If the ant isn’t in a good position, it checks to see if it’s within visual range of a spot that does need filling. If so, it goes straight to it. This has the effect that newly spawned ants first action is to move into any holes in the defensive positions. Because of the way the defenses are setup (and since ants can’t move diagonally), attackers have to come in from a corner or two-abreast if they don’t want to lose their ants. This was remarkably effective.

move-to-emergency-defense

Once the defensive positions are filled, the next thing to do is to run emergency defenses. The code finds the closest visible hill to the ant, and then checks if any enemy ants are too close.

If they are, any ants that can see that hill rush back to try to stand on top of it. This floods the hill with defenders, hopefully allowing it to survive the onslaught. Since there is no real state on the ants, as soon as the danger is passed (the enemies are gone), they go straight back to normal behavior.

move-to-capture-hill

Whenever my ants see an enemy hill, they go straight for it. There is no hesitation, no strategy, just suicide charges. As a result of the next function (move-away-from-enemy), my ants don’t tend to get near enemy hills unless the area is not well defended. I’ll often lose ants this way, but it’s amazingly effective at grabbing hills people leave undefended. If an enemy moves so much as moves a square or two off a hill, my ants have a good chance at taking it.

move-away-from-enemy

This function is my bot’s entire survival instinct. My ants run in the other direction from the closest enemy that’s within 8 squares. This does hamper food gathering, but it prevents my ants from getting roundly slaughtered during movement. Note that this function doesn’t apply if the ant is in one of the defense modes (since this function wouldn’t get run), or when the ant is within view distance of one of my hills (an old condition from before defense mode so my ants wouldn’t give up their home bases).

move-towards-food-classic

It’s called “classic” because I came up with a better function for finding food, but it was never turned on due to performance problems. This function simply moves the ant towards the nearest piece of food they can see (with the line-of-sight check). In practice, having multiple ants go after the same piece of food wasn’t a problem.

moves-in-random-direction

If nothing else came up with a move, the ant would go in a random direction. This caused (limited) exploration.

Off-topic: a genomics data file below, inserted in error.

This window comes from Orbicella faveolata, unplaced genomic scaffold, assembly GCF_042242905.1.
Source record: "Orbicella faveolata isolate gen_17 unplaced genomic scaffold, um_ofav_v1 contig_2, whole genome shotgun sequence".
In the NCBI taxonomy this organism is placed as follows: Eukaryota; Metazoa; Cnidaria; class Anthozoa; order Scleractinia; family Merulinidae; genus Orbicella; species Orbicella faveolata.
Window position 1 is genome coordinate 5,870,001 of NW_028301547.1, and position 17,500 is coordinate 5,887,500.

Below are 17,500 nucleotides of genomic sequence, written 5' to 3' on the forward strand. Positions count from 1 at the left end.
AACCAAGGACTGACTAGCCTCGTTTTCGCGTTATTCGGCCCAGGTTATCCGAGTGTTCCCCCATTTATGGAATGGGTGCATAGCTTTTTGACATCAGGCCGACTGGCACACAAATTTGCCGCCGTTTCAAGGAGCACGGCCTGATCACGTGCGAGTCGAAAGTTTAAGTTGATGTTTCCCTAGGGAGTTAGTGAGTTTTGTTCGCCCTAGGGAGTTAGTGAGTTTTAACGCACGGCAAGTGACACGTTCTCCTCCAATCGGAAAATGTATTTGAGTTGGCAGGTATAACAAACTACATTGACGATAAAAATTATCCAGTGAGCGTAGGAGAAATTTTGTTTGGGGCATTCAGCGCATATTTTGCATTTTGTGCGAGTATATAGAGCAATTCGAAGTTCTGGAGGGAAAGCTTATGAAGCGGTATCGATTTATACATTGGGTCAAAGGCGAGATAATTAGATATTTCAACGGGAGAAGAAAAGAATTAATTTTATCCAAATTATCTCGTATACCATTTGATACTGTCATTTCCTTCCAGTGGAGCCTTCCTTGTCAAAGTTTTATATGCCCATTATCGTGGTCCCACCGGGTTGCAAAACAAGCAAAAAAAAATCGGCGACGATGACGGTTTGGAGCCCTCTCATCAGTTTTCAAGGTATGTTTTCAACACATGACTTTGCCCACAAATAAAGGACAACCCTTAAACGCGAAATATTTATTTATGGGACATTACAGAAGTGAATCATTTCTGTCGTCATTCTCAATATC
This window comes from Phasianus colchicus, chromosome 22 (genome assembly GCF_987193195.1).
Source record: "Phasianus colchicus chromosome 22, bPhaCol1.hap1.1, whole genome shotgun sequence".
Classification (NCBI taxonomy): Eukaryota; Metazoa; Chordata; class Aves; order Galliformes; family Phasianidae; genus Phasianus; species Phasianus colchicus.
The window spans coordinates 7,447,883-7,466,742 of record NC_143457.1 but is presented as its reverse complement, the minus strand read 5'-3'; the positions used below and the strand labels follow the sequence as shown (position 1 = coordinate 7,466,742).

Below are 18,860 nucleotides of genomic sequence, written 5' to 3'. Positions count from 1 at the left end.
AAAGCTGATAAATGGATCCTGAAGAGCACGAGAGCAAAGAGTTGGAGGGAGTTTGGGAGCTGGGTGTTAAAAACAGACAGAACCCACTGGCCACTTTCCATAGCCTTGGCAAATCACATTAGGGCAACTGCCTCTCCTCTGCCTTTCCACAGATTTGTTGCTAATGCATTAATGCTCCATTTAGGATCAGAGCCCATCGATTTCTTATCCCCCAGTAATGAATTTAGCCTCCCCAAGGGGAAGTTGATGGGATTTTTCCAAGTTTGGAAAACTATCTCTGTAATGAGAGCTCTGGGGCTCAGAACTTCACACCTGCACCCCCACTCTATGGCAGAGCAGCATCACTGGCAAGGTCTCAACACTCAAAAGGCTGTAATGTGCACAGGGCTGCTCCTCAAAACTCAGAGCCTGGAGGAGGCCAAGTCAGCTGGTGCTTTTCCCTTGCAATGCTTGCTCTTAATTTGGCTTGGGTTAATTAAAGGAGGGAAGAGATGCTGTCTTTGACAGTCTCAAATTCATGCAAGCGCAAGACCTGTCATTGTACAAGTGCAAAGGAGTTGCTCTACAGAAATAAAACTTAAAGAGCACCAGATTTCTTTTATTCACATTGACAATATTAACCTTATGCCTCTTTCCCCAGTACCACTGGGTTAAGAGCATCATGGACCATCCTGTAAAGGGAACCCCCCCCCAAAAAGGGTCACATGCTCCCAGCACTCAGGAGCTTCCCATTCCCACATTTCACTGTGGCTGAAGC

Things I Meant To Do

If you look through the code, you can find commented out sections from some of my experiments. One of the early ones was move-towards-food-res. It would find the closest ant to each piece of food and record a reservation. This prevented multiple ants from going towards one piece of food. When I turned this on, my ants picked up much less food. The simpler method seemed to work better.

The better method of finding food was diffusion. There are globals and functions to take the food that the bot knows about and diffuse their influence, producing a gradient that the ants could follow to the areas with the most food (see influence mapping).

It turned out that this was much too slow. Others got it working (quite well), but I didn’t. Data structures were (I think) a big part of this. I was using a pseudo queue made out of a vector, and it wasn’t that fast. As it turns out Clojure has a queue that simply has no syntax yet which was very fast, but I didn’t get around to converting my code. The other thing that would have helped was not recalculating everything each turn. I started planning this but never got around to it either.

Many people used some form of this to explore the maps, which would have also been a smart thing to do.

Debugging

One thing I learned a fair bit about was debugging. It’s something difficult to do in Clojure (since there aren’t any native debuggers that I know about), so I had to invent some. I started debugging by sprinkling my code with statements like this:

(utilities/debug-log "Ant at " ant " doing " the-function-purpose ", going " dir)

The actual function looked like this:

(defn debug-log
  "Log something to the console for us to go through later"
  [& message]
  (when defines/logging-enabled
    (binding [*out* (if (nil? defines/*log-file*)
                        *err*
                        defines/*log-file*)]
      (apply println message)
      (flush))))

First the function checked to see if logging was enabled. If it was the *log-file* global variable was checked. When defined, the code would write the log message out to a file (which I would use to follow what my bot was doing). If the file wasn’t defined, it would just spit the message to standard error (which would cause the ants server to mark my bot as crashed for producing unexpected output).

Later I started using the visualizer that was available in the forums, but I had to be careful. I found the python server wouldn’t terminate if I produced too much visualization output.

Summary

That’s basically it. I’ve put my bot’s source up on my GitHub account if you want to take a look at it. The Clojure code is in the src/ directory, and it’s pretty clear that it was under active development when I stopped. Code is still commented out in places from debugging.

One thought on “Second Best Clojure Bot, Postmortem

  1. Thanks for your very informative postmortem. It helped me a lot improving my programming style in Clojure.
    PS: without your kind debugging/visualizer tips my place in the top 500 would not be possible :)